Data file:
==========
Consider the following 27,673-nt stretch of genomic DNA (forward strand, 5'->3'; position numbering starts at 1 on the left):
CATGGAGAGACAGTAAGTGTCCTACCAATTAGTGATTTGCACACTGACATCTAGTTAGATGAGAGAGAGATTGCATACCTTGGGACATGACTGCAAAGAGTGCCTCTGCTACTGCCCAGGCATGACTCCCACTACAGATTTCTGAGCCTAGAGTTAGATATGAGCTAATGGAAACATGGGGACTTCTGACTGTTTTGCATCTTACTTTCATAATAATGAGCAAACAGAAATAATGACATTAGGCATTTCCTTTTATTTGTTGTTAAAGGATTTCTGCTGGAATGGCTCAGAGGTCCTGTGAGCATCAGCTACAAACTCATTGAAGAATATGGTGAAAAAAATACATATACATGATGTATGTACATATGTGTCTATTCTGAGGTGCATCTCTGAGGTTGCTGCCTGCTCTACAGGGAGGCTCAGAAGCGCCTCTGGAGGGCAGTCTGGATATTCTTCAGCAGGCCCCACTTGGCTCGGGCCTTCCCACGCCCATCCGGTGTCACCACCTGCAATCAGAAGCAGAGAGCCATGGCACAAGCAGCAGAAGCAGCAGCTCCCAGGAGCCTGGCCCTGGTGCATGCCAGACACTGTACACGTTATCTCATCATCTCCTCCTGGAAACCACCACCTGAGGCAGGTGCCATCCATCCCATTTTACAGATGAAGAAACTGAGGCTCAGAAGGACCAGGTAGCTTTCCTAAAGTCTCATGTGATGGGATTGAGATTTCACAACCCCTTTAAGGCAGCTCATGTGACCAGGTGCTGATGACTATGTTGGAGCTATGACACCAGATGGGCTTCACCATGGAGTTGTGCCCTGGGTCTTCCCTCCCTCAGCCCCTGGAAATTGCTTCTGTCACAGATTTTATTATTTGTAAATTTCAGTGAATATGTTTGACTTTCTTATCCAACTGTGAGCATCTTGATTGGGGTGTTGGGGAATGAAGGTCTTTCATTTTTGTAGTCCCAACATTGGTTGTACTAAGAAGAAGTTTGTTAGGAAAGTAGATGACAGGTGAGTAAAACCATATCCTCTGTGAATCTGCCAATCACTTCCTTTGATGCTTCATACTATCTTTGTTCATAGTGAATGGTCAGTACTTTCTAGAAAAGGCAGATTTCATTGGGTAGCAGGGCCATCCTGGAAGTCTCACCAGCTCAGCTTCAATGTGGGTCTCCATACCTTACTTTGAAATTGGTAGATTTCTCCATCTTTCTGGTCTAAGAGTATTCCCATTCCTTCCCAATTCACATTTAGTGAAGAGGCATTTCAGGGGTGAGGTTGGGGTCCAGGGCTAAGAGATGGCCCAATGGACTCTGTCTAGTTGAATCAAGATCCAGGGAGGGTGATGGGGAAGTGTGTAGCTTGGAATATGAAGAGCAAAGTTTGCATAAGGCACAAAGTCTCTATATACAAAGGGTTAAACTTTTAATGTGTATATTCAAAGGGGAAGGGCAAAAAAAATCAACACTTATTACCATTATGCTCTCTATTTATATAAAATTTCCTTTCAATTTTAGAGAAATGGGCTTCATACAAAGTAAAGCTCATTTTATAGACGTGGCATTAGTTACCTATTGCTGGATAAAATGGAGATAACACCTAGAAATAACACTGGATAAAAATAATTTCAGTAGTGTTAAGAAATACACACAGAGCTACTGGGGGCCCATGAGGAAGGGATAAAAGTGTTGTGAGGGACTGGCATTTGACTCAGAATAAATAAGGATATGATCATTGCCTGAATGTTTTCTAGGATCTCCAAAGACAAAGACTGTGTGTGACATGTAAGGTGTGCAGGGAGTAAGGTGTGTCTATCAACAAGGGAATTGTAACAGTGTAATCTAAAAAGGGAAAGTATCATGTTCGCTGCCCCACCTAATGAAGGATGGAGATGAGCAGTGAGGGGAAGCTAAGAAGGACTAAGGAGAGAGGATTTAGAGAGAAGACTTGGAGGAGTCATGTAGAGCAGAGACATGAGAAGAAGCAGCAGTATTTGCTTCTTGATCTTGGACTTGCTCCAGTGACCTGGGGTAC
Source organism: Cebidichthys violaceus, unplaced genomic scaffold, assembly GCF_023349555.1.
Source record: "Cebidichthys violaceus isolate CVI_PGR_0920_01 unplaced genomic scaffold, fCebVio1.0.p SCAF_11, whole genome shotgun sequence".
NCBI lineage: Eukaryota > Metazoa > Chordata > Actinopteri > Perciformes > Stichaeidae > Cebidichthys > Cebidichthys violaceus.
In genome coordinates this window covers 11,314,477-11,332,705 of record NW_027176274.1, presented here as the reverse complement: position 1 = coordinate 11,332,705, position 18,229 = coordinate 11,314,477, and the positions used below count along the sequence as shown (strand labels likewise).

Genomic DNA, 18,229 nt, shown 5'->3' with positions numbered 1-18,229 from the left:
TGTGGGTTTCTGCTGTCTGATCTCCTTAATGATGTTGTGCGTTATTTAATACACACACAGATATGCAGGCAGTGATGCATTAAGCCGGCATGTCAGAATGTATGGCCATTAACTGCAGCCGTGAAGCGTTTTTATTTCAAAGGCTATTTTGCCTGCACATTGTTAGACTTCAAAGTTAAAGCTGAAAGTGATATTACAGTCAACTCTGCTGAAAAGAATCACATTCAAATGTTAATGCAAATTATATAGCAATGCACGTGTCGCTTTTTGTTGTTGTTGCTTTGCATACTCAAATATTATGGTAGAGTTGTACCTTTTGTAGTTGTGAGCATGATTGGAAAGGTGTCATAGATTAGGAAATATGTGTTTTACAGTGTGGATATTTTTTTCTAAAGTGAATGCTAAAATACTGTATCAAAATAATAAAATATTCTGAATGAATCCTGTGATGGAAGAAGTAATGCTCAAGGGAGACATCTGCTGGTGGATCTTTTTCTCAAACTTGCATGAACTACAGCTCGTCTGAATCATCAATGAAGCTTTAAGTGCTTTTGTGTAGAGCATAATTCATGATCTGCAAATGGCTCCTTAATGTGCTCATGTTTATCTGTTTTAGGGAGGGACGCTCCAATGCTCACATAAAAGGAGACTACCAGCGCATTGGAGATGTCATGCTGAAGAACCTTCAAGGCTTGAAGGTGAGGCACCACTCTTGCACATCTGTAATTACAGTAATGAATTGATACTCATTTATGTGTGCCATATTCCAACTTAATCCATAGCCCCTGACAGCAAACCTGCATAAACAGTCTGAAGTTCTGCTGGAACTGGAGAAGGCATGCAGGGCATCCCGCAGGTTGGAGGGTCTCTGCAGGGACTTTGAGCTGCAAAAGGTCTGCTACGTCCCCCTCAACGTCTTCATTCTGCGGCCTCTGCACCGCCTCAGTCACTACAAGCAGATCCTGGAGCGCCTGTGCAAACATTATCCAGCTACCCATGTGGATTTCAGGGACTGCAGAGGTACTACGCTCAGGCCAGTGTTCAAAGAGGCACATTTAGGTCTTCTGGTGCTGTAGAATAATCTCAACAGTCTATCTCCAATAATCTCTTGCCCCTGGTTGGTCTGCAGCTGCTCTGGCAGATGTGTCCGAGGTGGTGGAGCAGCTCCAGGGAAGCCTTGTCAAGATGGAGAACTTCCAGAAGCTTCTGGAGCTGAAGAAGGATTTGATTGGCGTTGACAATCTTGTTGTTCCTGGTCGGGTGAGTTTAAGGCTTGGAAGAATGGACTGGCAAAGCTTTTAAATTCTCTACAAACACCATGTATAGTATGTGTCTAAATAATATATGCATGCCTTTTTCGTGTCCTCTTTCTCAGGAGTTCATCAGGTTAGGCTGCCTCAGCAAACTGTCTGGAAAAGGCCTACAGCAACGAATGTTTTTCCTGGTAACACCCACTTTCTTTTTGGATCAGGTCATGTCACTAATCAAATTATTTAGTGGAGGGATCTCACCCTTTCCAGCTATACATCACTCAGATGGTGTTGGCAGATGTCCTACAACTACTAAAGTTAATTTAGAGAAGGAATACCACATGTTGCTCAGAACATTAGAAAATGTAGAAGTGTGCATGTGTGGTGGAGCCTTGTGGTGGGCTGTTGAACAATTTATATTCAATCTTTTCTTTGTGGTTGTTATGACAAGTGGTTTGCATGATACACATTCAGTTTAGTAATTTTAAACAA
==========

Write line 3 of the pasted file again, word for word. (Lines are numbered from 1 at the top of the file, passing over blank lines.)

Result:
Source organism: Cebidichthys violaceus, unplaced genomic scaffold, assembly GCF_023349555.1.